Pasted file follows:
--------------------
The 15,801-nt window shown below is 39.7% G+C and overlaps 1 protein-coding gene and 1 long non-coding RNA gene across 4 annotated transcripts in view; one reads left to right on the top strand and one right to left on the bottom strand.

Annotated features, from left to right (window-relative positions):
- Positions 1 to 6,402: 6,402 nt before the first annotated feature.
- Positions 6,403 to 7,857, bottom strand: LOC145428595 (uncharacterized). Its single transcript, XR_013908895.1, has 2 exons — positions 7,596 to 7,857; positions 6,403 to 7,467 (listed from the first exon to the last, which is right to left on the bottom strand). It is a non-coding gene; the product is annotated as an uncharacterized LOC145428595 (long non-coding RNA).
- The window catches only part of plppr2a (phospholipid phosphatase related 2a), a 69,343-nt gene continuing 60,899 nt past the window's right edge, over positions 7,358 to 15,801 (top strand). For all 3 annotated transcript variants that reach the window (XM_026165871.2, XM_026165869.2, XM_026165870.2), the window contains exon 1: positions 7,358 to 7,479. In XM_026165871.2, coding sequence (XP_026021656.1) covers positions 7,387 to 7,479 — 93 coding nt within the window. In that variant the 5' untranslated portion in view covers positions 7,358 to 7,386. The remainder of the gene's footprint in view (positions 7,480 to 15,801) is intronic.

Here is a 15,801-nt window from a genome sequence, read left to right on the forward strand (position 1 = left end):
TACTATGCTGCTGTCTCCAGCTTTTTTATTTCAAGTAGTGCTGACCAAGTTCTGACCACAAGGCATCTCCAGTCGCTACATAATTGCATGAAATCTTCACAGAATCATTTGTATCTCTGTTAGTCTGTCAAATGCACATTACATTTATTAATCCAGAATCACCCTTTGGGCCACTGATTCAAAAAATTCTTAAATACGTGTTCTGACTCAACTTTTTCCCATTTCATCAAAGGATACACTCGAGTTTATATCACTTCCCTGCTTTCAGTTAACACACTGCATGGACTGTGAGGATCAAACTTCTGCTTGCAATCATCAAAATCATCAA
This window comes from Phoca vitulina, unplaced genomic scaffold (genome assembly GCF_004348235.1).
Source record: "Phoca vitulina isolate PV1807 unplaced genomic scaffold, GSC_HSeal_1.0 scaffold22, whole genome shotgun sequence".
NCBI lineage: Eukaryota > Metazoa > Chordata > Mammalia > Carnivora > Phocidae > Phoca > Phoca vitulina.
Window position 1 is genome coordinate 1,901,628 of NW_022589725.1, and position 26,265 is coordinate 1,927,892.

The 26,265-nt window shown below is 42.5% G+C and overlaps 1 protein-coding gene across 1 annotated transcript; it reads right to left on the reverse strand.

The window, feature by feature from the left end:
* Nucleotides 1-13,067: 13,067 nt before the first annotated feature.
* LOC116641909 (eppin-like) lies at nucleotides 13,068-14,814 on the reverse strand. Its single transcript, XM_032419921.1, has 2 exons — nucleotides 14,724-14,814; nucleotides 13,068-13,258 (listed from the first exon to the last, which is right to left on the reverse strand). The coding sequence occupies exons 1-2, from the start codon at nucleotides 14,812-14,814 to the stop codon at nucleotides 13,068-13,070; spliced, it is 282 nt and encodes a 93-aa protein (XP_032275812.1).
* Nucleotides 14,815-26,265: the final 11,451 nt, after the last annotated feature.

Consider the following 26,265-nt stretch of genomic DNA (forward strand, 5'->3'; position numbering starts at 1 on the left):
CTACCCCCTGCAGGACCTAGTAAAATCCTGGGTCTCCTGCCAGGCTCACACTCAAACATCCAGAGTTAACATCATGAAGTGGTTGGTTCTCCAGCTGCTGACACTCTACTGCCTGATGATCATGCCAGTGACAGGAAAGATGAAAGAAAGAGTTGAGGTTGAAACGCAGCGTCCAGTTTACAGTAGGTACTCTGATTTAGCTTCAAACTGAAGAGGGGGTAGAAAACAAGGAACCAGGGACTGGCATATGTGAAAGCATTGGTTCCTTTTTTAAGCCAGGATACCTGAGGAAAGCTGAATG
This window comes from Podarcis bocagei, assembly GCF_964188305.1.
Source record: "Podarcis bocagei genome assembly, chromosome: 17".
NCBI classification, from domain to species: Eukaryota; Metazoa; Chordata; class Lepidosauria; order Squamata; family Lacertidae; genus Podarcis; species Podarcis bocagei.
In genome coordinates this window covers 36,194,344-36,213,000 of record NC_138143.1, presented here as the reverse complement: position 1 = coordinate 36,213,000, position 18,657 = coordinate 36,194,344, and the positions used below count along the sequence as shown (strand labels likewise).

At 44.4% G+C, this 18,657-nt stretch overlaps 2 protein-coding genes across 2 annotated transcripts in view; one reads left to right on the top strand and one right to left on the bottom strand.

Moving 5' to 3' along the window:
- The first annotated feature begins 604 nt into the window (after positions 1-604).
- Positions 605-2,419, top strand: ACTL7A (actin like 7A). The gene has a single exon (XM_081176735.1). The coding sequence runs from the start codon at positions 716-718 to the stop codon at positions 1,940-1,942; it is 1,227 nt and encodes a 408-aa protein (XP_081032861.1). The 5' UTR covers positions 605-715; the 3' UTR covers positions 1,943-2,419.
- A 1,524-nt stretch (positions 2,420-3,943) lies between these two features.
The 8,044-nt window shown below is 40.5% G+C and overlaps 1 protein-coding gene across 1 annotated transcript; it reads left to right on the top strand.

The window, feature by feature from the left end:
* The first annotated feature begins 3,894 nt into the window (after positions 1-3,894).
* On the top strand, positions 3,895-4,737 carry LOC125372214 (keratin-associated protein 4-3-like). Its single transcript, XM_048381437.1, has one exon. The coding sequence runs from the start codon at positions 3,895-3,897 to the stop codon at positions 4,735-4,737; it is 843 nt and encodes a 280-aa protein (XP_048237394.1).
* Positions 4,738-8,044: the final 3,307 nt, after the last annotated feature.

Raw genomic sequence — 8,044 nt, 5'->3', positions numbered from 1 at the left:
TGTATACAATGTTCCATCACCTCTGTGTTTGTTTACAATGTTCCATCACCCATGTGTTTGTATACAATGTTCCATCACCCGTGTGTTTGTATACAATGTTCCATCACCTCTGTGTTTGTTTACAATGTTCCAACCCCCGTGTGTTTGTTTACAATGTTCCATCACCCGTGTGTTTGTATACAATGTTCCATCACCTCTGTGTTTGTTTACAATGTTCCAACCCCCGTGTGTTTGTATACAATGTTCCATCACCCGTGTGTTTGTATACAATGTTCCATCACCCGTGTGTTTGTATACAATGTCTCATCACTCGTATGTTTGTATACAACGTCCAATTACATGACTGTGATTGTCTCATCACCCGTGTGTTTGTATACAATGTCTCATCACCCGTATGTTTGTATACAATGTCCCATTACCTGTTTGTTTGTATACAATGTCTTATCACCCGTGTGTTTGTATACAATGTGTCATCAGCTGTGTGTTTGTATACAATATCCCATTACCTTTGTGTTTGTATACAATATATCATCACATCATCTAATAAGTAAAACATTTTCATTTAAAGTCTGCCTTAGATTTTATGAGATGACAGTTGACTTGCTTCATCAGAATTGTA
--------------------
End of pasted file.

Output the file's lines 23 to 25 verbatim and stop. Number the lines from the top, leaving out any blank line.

At 44.4% G+C, this 18,657-nt stretch overlaps 2 protein-coding genes across 2 annotated transcripts in view; one reads left to right on the top strand and one right to left on the bottom strand.

Moving 5' to 3' along the window:
- The first annotated feature begins 604 nt into the window (after positions 1-604).